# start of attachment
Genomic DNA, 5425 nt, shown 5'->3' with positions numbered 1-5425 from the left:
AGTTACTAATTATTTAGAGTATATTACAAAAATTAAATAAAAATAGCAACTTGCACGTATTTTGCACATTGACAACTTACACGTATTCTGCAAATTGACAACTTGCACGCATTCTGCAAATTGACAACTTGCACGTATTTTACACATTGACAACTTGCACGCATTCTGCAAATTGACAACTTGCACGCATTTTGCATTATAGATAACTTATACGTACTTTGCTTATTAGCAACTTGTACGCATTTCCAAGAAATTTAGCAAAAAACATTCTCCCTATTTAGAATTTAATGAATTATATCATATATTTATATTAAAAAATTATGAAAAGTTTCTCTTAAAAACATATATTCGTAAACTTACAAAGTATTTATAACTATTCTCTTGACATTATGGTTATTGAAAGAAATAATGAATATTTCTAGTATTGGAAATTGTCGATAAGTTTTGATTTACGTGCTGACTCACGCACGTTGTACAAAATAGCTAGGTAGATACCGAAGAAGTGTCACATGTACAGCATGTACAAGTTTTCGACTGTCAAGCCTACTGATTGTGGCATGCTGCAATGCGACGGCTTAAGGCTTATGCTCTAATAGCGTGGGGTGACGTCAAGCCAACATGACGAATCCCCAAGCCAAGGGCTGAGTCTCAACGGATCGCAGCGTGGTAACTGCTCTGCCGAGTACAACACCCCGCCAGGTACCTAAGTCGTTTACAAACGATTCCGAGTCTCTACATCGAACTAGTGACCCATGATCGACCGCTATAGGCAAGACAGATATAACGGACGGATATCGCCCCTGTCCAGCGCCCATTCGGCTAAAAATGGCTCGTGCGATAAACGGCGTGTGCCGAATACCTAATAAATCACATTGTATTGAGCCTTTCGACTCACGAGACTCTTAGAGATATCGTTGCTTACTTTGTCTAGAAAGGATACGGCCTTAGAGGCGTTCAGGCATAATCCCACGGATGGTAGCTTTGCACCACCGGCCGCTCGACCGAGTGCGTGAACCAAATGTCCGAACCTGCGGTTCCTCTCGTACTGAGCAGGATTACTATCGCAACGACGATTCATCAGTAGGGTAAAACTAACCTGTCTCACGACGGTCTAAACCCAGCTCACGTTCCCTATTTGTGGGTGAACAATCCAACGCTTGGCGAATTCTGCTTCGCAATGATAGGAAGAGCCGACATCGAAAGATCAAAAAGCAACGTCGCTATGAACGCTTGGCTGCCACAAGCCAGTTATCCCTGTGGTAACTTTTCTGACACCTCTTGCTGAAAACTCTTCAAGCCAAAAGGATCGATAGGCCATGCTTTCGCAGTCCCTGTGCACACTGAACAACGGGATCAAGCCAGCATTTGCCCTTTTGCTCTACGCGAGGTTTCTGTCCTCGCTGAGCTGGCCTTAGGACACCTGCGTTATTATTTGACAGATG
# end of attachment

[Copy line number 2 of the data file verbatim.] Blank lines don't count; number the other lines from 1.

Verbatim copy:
AGTTACTAATTATTTAGAGTATATTACAAAAATTAAATAAAAATAGCAACTTGCACGTATTTTGCACATTGACAACTTACACGTATTCTGCAAATTGACAACTTGCACGCATTCTGCAAATTGACAACTTGCACGTATTTTACACATTGACAACTTGCACGCATTCTGCAAATTGACAACTTGCACGCATTTTGCATTATAGATAACTTATACGTACTTTGCTTATTAGCAACTTGTACGCATTTCCAAGAAATTTAGCAAAAAACATTCTCCCTATTTAGAATTTAATGAATTATATCATATATTTATATTAAAAAATTATGAAAAGTTTCTCTTAAAAACATATATTCGTAAACTTACAAAGTATTTATAACTATTCTCTTGACATTATGGTTATTGAAAGAAATAATGAATATTTCTAGTATTGGAAATTGTCGATAAGTTTTGATTTACGTGCTGACTCACGCACGTTGTACAAAATAGCTAGGTAGATACCGAAGAAGTGTCACATGTACAGCATGTACAAGTTTTCGACTGTCAAGCCTACTGATTGTGGCATGCTGCAATGCGACGGCTTAAGGCTTATGCTCTAATAGCGTGGGGTGACGTCAAGCCAACATGACGAATCCCCAAGCCAAGGGCTGAGTCTCAACGGATCGCAGCGTGGTAACTGCTCTGCCGAGTACAACACCCCGCCAGGTACCTAAGTCGTTTACAAACGATTCCGAGTCTCTACATCGAACTAGTGACCCATGATCGACCGCTATAGGCAAGACAGATATAACGGACGGATATCGCCCCTGTCCAGCGCCCATTCGGCTAAAAATGGCTCGTGCGATAAACGGCGTGTGCCGAATACCTAATAAATCACATTGTATTGAGCCTTTCGACTCACGAGACTCTTAGAGATATCGTTGCTTACTTTGTCTAGAAAGGATACGGCCTTAGAGGCGTTCAGGCATAATCCCACGGATGGTAGCTTTGCACCACCGGCCGCTCGACCGAGTGCGTGAACCAAATGTCCGAACCTGCGGTTCCTCTCGTACTGAGCAGGATTACTATCGCAACGACGATTCATCAGTAGGGTAAAACTAACCTGTCTCACGACGGTCTAAACCCAGCTCACGTTCCCTATTTGTGGGTGAACAATCCAACGCTTGGCGAATTCTGCTTCGCAATGATAGGAAGAGCCGACATCGAAAGATCAAAAAGCAACGTCGCTATGAACGCTTGGCTGCCACAAGCCAGTTATCCCTGTGGTAACTTTTCTGACACCTCTTGCTGAAAACTCTTCAAGCCAAAAGGATCGATAGGCCATGCTTTCGCAGTCCCTGTGCACACTGAACAACGGGATCAAGCCAGCATTTGCCCTTTTGCTCTACGCGAGGTTTCTGTCCTCGCTGAGCTGGCCTTAGGACACCTGCGTTATTATTTGACAGATG